“One smocked blouse leads to another….”
After showing smocked dresses from the 1920’s for both women and children, I remembered that I have three vintage McCall Needlework catalogs. I found them, along with several used patterns, at an estate sale just down the block from my house. The woman who lived there had made this blouse pattern, McCall 1221, at least three times, in three different sizes. I like to think she made matching blouses for her daughters; perhaps she made one for herself, too. What a nice family photo that would have made.
She had other used patterns for smocking, as well, so I’m guessing she enjoyed this craft, and was good at it.
Smocking was long a sign of quality (or of doting parents and grandparents) in children’s clothing. Click here for a child’s smocked dress from 1934. Click here for a child’s smocked Simplicity pattern from 1981. But there have been decades when smocking was also worn by grown women.
The Commercial Pattern Archive at University of Rhode Island has McCall smocking transfer 1910, dated to 1931. It also has a smocked blouse pattern from Butterick, dated 1948. As a way of controlling and decorating gathers, smocking appears on several McCall patterns for women from the late 1940’s.
“Smocking is always good style…. Work it in some of the new color combinations, purple on green or lime, for instance.” (Yes, that’s the color combination illustrated on the right.)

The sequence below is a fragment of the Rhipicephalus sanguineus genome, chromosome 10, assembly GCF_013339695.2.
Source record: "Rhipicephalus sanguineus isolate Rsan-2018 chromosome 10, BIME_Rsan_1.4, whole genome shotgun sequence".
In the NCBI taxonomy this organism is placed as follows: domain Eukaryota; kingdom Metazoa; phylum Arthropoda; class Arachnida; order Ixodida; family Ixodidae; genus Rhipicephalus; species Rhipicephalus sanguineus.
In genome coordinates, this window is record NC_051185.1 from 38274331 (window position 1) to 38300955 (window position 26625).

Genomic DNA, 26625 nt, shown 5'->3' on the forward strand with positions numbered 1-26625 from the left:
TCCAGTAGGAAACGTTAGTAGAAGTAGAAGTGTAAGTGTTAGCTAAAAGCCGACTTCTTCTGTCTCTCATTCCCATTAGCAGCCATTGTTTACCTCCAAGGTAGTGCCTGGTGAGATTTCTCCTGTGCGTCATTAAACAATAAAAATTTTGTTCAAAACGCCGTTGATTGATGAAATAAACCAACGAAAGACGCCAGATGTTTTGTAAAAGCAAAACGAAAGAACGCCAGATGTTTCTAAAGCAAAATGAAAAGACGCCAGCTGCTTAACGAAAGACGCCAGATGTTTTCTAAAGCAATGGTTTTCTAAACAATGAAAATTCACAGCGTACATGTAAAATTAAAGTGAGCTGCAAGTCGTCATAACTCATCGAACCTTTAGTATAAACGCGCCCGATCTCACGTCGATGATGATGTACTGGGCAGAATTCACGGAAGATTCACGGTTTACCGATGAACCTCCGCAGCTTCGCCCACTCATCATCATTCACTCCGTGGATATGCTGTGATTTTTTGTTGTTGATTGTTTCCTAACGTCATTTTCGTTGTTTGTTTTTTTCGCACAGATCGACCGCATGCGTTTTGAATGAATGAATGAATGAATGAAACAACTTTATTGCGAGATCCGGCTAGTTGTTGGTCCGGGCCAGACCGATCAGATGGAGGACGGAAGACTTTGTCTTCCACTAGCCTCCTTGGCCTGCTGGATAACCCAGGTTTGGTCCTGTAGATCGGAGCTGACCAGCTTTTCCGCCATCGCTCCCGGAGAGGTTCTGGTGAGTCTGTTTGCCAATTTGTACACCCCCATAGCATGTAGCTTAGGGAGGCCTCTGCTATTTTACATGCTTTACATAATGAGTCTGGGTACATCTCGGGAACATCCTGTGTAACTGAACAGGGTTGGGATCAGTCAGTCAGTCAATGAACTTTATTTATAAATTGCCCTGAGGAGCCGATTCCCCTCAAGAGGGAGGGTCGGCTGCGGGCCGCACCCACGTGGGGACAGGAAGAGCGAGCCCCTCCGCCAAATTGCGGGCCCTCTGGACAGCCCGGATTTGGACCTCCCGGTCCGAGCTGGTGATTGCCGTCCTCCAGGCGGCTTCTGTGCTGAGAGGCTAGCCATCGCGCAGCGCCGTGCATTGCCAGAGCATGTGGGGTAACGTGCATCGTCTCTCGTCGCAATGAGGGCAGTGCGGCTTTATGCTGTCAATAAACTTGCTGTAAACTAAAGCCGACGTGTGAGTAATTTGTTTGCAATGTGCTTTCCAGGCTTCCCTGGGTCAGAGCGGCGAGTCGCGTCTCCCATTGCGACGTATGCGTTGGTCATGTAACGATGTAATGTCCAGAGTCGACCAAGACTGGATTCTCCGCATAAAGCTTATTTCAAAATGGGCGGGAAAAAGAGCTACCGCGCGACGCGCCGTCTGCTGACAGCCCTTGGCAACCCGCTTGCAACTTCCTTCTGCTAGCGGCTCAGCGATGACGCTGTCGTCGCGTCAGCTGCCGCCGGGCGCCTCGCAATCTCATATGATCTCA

(I’ll be showing more “peasant styles” in another post.)
Russia was allied with Britain and the U.S. in the defeat of Nazi Germany, and suffered terrible losses. In 1945, America was not yet in the grip of anti-communist hysteria, so Russian-style embroidery was admired.
Once people started watching TV in their bedrooms, you’d think bed jackets would have made a comeback. They’re not just for people who are served breakfast in bed.
Once I started looking, I found about thirty smocking patterns — for the embroidery transfers or for clothing — just from those three McCall catalogs. I’ll concentrate on children’s patterns in other posts. And I’ve requested a book about smocking from my local library: A-Z of Smocking edited by Sue Gardner, published in 2016.
To get an idea of the range of designs that can be created using smocking techniques, visit this Pinterest page.
Katafalk, a WordPress blogger, has a clearly illustrated demonstration of one kind of smocking. Click here.